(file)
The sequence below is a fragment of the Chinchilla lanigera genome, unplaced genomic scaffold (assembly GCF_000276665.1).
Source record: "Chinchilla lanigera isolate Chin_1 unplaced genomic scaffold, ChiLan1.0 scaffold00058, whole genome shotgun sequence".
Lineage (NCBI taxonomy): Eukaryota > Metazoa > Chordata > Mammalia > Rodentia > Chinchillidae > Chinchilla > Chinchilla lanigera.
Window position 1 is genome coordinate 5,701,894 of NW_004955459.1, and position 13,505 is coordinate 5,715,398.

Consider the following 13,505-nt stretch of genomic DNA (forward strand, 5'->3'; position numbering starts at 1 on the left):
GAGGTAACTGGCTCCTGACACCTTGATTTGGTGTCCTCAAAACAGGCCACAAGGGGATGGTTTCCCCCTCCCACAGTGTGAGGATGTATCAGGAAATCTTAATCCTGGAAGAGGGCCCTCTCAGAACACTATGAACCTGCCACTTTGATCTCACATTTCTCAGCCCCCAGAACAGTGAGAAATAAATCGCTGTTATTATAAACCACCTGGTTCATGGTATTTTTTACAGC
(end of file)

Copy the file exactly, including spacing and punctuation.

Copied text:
The sequence below is a fragment of the Chinchilla lanigera genome, unplaced genomic scaffold (assembly GCF_000276665.1).
Source record: "Chinchilla lanigera isolate Chin_1 unplaced genomic scaffold, ChiLan1.0 scaffold00058, whole genome shotgun sequence".
Lineage (NCBI taxonomy): Eukaryota > Metazoa > Chordata > Mammalia > Rodentia > Chinchillidae > Chinchilla > Chinchilla lanigera.
Window position 1 is genome coordinate 5,701,894 of NW_004955459.1, and position 13,505 is coordinate 5,715,398.

Consider the following 13,505-nt stretch of genomic DNA (forward strand, 5'->3'; position numbering starts at 1 on the left):
GAGGTAACTGGCTCCTGACACCTTGATTTGGTGTCCTCAAAACAGGCCACAAGGGGATGGTTTCCCCCTCCCACAGTGTGAGGATGTATCAGGAAATCTTAATCCTGGAAGAGGGCCCTCTCAGAACACTATGAACCTGCCACTTTGATCTCACATTTCTCAGCCCCCAGAACAGTGAGAAATAAATCGCTGTTATTATAAACCACCTGGTTCATGGTATTTTTTACAGC